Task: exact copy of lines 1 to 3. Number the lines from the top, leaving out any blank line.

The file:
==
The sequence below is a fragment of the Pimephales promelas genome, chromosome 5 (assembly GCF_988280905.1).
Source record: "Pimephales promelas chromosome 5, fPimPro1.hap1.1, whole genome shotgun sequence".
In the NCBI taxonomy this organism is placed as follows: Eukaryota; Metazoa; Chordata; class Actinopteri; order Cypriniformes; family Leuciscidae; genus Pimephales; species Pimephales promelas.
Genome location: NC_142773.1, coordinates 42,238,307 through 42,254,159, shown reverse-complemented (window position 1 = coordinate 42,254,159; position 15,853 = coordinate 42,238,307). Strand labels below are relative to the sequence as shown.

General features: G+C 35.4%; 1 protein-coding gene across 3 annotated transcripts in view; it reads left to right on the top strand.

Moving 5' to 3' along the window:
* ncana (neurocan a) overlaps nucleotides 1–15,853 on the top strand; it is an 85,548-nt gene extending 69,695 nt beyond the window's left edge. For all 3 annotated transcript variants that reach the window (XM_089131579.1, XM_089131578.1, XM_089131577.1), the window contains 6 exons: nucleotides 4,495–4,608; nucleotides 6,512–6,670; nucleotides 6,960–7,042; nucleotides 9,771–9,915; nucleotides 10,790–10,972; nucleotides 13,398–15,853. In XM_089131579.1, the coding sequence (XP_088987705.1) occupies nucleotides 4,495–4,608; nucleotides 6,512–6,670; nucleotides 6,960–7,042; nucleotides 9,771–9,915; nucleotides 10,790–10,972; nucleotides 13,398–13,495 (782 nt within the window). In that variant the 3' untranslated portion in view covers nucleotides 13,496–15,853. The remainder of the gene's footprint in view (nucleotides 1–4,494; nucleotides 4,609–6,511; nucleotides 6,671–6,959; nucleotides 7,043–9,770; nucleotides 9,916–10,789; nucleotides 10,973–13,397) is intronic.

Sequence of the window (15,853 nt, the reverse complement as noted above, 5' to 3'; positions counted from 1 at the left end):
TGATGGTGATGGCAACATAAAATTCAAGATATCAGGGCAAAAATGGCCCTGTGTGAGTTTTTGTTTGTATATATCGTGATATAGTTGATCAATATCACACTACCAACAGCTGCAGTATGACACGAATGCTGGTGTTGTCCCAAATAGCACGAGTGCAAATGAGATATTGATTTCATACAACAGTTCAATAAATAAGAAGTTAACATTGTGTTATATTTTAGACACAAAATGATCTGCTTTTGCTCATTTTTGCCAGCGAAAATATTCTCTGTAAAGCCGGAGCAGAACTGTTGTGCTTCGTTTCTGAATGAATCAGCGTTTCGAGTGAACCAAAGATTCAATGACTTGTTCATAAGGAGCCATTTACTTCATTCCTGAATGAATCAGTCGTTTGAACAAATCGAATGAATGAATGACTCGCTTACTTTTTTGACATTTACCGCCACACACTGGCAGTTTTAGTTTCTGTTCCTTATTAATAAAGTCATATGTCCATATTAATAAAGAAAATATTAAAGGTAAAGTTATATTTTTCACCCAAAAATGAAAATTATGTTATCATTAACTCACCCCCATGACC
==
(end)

The sequence below is a fragment of the Pimephales promelas genome, chromosome 5 (assembly GCF_988280905.1).
Source record: "Pimephales promelas chromosome 5, fPimPro1.hap1.1, whole genome shotgun sequence".
In the NCBI taxonomy this organism is placed as follows: Eukaryota; Metazoa; Chordata; class Actinopteri; order Cypriniformes; family Leuciscidae; genus Pimephales; species Pimephales promelas.